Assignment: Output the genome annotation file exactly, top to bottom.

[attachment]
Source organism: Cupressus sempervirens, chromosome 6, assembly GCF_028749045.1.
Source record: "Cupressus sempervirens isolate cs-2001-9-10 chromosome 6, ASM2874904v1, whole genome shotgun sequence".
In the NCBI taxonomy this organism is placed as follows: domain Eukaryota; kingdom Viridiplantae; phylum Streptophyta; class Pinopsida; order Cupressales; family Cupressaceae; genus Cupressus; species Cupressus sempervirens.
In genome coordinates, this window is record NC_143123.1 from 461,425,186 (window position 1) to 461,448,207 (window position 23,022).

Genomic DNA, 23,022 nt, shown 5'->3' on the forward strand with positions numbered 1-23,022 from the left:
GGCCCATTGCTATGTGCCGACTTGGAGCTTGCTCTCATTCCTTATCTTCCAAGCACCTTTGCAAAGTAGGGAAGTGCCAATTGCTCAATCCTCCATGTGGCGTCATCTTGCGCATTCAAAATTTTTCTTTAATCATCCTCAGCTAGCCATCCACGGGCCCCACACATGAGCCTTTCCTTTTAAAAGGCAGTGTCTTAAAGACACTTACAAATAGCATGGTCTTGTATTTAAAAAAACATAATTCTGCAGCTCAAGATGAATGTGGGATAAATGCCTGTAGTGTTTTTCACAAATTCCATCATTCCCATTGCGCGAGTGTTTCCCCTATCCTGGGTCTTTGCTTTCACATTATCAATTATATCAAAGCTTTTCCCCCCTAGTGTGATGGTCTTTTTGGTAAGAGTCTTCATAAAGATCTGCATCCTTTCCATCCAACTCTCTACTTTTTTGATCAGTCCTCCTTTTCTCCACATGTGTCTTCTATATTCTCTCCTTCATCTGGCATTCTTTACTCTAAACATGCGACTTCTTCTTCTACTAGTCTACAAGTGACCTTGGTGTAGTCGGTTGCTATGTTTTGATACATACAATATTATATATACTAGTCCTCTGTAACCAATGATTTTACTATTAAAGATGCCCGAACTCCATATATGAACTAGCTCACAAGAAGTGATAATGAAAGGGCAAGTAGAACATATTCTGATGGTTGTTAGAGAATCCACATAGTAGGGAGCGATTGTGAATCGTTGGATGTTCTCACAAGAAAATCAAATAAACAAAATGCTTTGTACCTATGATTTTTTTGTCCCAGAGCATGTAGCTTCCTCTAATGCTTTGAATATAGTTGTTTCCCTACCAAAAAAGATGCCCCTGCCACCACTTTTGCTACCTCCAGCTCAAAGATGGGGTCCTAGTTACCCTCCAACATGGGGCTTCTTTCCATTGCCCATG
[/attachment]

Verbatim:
Source organism: Cupressus sempervirens, chromosome 6, assembly GCF_028749045.1.
Source record: "Cupressus sempervirens isolate cs-2001-9-10 chromosome 6, ASM2874904v1, whole genome shotgun sequence".
In the NCBI taxonomy this organism is placed as follows: domain Eukaryota; kingdom Viridiplantae; phylum Streptophyta; class Pinopsida; order Cupressales; family Cupressaceae; genus Cupressus; species Cupressus sempervirens.
In genome coordinates, this window is record NC_143123.1 from 461,425,186 (window position 1) to 461,448,207 (window position 23,022).

Genomic DNA, 23,022 nt, shown 5'->3' on the forward strand with positions numbered 1-23,022 from the left:
GGCCCATTGCTATGTGCCGACTTGGAGCTTGCTCTCATTCCTTATCTTCCAAGCACCTTTGCAAAGTAGGGAAGTGCCAATTGCTCAATCCTCCATGTGGCGTCATCTTGCGCATTCAAAATTTTTCTTTAATCATCCTCAGCTAGCCATCCACGGGCCCCACACATGAGCCTTTCCTTTTAAAAGGCAGTGTCTTAAAGACACTTACAAATAGCATGGTCTTGTATTTAAAAAAACATAATTCTGCAGCTCAAGATGAATGTGGGATAAATGCCTGTAGTGTTTTTCACAAATTCCATCATTCCCATTGCGCGAGTGTTTCCCCTATCCTGGGTCTTTGCTTTCACATTATCAATTATATCAAAGCTTTTCCCCCCTAGTGTGATGGTCTTTTTGGTAAGAGTCTTCATAAAGATCTGCATCCTTTCCATCCAACTCTCTACTTTTTTGATCAGTCCTCCTTTTCTCCACATGTGTCTTCTATATTCTCTCCTTCATCTGGCATTCTTTACTCTAAACATGCGACTTCTTCTTCTACTAGTCTACAAGTGACCTTGGTGTAGTCGGTTGCTATGTTTTGATACATACAATATTATATATACTAGTCCTCTGTAACCAATGATTTTACTATTAAAGATGCCCGAACTCCATATATGAACTAGCTCACAAGAAGTGATAATGAAAGGGCAAGTAGAACATATTCTGATGGTTGTTAGAGAATCCACATAGTAGGGAGCGATTGTGAATCGTTGGATGTTCTCACAAGAAAATCAAATAAACAAAATGCTTTGTACCTATGATTTTTTTGTCCCAGAGCATGTAGCTTCCTCTAATGCTTTGAATATAGTTGTTTCCCTACCAAAAAAGATGCCCCTGCCACCACTTTTGCTACCTCCAGCTCAAAGATGGGGTCCTAGTTACCCTCCAACATGGGGCTTCTTTCCATTGCCCATG